Calculating the economic impact of the Olympics is a Herculean task with different meanings for different authors. At its most basic, some try to estimate the effect on national output of staging the games and building the venues. More sophisticated studies attempt a proper economic cost-benefit analysis, in which the costs and benefits of building the infrastructure are measured as well as the costs and benefits of hosting the event. For London 2012, a sophisticated analysis has proved beyond most researchers.

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Crafting a reliable leading indicator is a tricky business in the world’s most mature economies, with analysts using a cocktail of different data points to try to get ahead of the curve in forecasting growth. In a developing nation, especially one that is growing and changing as quickly as China, the task is much harder because there are few consistent reference points to compare.

Yet in recent years, several leading indicators for China have garnered attention after doing a good job of predicting the economy’s slowdown at the end of 2008 and its subsequent recovery.

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Emily Cadman

Should we be most concerned about young men not fulfilling their potential, or young girls? Boys right? Barely a week goes by without concerned stories that they are being left behind in the classroom, or in the race for top degrees.

But a counter intuitive chart in today’s Office for National Statistics release on education as component of national well being, shows that isn’t necessarily the case.

It shows quite clearly that it is girls losing their way post secondary school. The spikes in the graph are Q3 data showing the immediate period post secondary school.

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Emily Cadman

An unusually snappily named academic paper – “Death has a preference for birthdays” – takes a new look at the question of social milestones and death.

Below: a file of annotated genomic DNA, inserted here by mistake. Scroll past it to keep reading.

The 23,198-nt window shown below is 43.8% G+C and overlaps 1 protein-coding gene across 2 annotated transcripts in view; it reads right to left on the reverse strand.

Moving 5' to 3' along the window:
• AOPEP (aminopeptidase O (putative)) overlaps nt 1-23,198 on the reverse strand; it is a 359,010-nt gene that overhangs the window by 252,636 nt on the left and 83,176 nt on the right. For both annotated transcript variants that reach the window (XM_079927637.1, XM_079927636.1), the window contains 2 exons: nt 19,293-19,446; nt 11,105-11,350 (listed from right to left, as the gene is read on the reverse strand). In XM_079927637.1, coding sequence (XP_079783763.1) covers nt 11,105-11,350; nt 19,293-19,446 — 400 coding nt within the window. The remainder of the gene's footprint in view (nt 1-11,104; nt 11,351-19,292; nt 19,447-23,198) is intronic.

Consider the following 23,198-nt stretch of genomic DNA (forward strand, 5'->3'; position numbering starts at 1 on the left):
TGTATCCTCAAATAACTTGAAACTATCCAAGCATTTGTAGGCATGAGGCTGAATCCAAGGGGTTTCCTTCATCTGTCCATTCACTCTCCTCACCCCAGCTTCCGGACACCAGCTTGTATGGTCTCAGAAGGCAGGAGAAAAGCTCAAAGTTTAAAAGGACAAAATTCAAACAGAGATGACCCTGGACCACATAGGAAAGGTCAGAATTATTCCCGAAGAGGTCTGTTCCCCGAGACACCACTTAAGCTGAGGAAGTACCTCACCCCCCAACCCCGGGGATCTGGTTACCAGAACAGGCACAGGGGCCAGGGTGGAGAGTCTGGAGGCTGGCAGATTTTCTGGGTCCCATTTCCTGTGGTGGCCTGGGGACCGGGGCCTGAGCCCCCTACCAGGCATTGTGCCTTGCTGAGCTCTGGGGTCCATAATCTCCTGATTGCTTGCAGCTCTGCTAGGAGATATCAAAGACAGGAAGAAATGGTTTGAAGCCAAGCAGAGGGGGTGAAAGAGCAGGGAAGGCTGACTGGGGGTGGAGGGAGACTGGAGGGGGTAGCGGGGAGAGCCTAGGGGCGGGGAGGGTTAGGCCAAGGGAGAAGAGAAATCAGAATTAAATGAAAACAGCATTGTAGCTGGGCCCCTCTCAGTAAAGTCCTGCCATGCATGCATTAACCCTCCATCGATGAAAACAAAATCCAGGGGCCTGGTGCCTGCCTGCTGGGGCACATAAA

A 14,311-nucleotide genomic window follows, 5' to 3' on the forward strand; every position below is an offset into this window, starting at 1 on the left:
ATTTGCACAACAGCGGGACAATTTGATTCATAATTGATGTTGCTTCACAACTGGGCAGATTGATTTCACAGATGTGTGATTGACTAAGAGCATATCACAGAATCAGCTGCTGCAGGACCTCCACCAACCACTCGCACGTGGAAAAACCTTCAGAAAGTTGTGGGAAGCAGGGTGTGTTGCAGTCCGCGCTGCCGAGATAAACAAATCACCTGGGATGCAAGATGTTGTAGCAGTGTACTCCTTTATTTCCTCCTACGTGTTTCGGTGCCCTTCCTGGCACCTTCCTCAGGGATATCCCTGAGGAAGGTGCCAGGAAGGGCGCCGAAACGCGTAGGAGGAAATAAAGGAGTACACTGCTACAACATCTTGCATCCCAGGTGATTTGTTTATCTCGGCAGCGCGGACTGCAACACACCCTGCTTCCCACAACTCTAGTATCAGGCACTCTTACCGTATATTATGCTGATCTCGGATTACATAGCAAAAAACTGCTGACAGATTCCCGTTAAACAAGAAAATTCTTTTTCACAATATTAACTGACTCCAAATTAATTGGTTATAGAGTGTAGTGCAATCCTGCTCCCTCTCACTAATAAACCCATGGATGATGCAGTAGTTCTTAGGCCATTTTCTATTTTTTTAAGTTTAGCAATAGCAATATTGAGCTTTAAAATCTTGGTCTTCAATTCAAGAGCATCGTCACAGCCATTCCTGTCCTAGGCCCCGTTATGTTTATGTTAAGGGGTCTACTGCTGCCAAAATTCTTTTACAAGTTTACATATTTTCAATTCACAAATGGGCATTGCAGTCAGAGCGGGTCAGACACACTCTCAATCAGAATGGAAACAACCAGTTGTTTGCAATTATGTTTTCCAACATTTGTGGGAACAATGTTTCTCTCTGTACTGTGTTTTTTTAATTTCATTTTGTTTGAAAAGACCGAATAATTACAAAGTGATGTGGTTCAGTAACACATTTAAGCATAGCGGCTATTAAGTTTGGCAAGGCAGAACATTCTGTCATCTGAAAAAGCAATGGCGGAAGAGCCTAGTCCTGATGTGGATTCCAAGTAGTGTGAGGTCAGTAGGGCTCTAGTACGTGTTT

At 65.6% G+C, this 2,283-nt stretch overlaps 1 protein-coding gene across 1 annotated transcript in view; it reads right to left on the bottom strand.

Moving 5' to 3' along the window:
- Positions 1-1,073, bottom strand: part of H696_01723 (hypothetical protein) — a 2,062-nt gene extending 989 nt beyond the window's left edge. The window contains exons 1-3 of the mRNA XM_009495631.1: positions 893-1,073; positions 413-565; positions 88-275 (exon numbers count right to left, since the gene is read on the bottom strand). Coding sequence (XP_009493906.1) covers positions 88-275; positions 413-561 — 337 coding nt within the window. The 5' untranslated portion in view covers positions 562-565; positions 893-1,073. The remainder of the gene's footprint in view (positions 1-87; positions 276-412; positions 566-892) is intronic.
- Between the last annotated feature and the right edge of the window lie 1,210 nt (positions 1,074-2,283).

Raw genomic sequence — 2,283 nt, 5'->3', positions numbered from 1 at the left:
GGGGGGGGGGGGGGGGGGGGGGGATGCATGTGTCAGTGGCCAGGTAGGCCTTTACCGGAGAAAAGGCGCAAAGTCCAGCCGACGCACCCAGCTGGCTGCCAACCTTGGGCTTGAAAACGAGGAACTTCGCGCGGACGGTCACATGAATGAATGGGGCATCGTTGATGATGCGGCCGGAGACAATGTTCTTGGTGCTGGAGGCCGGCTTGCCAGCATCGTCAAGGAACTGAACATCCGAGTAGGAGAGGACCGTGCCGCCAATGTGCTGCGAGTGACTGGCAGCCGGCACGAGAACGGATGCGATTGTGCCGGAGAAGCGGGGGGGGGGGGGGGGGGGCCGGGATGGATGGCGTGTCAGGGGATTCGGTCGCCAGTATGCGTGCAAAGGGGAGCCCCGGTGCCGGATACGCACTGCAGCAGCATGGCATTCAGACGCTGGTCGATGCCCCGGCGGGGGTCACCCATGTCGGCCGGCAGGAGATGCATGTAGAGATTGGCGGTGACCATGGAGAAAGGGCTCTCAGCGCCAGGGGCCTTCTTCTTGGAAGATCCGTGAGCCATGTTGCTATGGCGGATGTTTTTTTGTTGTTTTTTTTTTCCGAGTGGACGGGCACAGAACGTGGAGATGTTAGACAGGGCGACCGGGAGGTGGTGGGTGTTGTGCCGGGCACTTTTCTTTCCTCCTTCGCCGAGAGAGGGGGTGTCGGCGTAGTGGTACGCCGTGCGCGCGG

The idea that some deaths can be postponed for key events (like birthdays or major festivals) first caught currency in the 1970s, and has been argued about every since. It is an idea that appeals. This statistical paper, set to be published in the Annals of Epidemiology, adds to that literature. Read more

Emily Cadman

The latest World Health Organisation statistics report has thrown a light on the unglamorous but essential backbone of health policy – accurate death reporting.

According to the report, currently only 15 percent of the world’s population lives in a country where more than 90 percent of births and deaths are registered – and unsurprisingly most of these 34 countries are in Europe and the Americas.

It’s not surprising that war torn countries like Afghanistan might have had other concerns than registration data. But the list of countries without comprehensive data include major economic and population centres like China and India – both of whom use sample registration approaches. The full country by country list is on this pdf.

WHO region No death registration
data
Low quality Medium quality High quality Number of WHO
Member States
AFR 42 2 1 1 46
AMR 2 7 13 13 35
SEAR 7 4 0 0 11
EUR 2 11 24 16 53
EMR 9 10 2 0 21
WPR 12 4 7 4 27
Global 74 38 47 34 193

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Immigration has helped to raise average wages of most UK-born workers but held back wage growth for those at the most poorly paid end of the labour market, new study has shown.

Research published in the Review of Economic Studies examined the period between 1997 and 2005, when there was an increase in the foreign-born population equal to 3 per cent of the native population.

The authors – economists Christian Dustmann, Tommaso Frattini and Ian Preston – estimate that immigration depressed wages by 0.7p per hour at the 10th percentile, or the bottom layer, of UK-born workers.

But immigration contributed about 1.5p per hour to wage growth at the median and slightly more than 2p per hour at the 90th percentile.

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Emily Cadman

What we’re reading today in the world of statistics, open data and data journalism:

It’s results day in the  UK for local and mayoral elections, which means there are a number of interesting election related posts.  As the debate in the studios continue as to the effect the poor weather had on voter turnout, the Guardian’s Polly Curtis rounds up the evidence. Read more